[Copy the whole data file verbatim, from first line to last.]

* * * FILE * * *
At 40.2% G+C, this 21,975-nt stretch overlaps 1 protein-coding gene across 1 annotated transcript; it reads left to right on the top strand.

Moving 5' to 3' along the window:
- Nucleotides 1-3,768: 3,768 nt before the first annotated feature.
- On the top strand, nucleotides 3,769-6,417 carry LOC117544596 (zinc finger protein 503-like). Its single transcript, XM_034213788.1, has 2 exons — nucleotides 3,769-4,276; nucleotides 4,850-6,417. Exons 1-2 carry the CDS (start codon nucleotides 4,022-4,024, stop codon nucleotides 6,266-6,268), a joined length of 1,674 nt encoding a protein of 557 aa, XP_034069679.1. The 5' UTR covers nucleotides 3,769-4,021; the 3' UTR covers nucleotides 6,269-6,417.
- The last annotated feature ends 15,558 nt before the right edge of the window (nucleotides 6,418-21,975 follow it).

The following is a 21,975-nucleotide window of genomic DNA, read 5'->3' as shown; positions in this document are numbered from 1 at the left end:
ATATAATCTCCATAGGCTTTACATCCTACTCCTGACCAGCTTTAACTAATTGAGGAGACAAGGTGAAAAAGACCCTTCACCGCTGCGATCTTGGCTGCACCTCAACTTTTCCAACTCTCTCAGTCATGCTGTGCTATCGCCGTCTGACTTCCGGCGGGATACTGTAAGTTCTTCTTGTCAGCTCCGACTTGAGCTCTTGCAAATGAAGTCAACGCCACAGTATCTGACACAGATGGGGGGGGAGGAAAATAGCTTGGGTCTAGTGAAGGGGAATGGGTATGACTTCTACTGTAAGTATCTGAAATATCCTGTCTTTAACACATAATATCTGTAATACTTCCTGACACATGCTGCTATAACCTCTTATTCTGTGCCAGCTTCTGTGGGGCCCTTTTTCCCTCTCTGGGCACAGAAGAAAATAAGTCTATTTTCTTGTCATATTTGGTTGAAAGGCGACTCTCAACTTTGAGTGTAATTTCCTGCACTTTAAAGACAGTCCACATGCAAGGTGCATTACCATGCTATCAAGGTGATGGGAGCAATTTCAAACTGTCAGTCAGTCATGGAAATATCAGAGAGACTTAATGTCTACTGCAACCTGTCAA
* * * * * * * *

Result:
At 40.2% G+C, this 21,975-nt stretch overlaps 1 protein-coding gene across 1 annotated transcript; it reads left to right on the top strand.

Moving 5' to 3' along the window:
- Nucleotides 1-3,768: 3,768 nt before the first annotated feature.
- On the top strand, nucleotides 3,769-6,417 carry LOC117544596 (zinc finger protein 503-like). Its single transcript, XM_034213788.1, has 2 exons — nucleotides 3,769-4,276; nucleotides 4,850-6,417. Exons 1-2 carry the CDS (start codon nucleotides 4,022-4,024, stop codon nucleotides 6,266-6,268), a joined length of 1,674 nt encoding a protein of 557 aa, XP_034069679.1. The 5' UTR covers nucleotides 3,769-4,021; the 3' UTR covers nucleotides 6,269-6,417.
- The last annotated feature ends 15,558 nt before the right edge of the window (nucleotides 6,418-21,975 follow it).

The following is a 21,975-nucleotide window of genomic DNA, read 5'->3' as shown; positions in this document are numbered from 1 at the left end:
ATATAATCTCCATAGGCTTTACATCCTACTCCTGACCAGCTTTAACTAATTGAGGAGACAAGGTGAAAAAGACCCTTCACCGCTGCGATCTTGGCTGCACCTCAACTTTTCCAACTCTCTCAGTCATGCTGTGCTATCGCCGTCTGACTTCCGGCGGGATACTGTAAGTTCTTCTTGTCAGCTCCGACTTGAGCTCTTGCAAATGAAGTCAACGCCACAGTATCTGACACAGATGGGGGGGGAGGAAAATAGCTTGGGTCTAGTGAAGGGGAATGGGTATGACTTCTACTGTAAGTATCTGAAATATCCTGTCTTTAACACATAATATCTGTAATACTTCCTGACACATGCTGCTATAACCTCTTATTCTGTGCCAGCTTCTGTGGGGCCCTTTTTCCCTCTCTGGGCACAGAAGAAAATAAGTCTATTTTCTTGTCATATTTGGTTGAAAGGCGACTCTCAACTTTGAGTGTAATTTCCTGCACTTTAAAGACAGTCCACATGCAAGGTGCATTACCATGCTATCAAGGTGATGGGAGCAATTTCAAACTGTCAGTCAGTCATGGAAATATCAGAGAGACTTAATGTCTACTGCAACCTGTCAA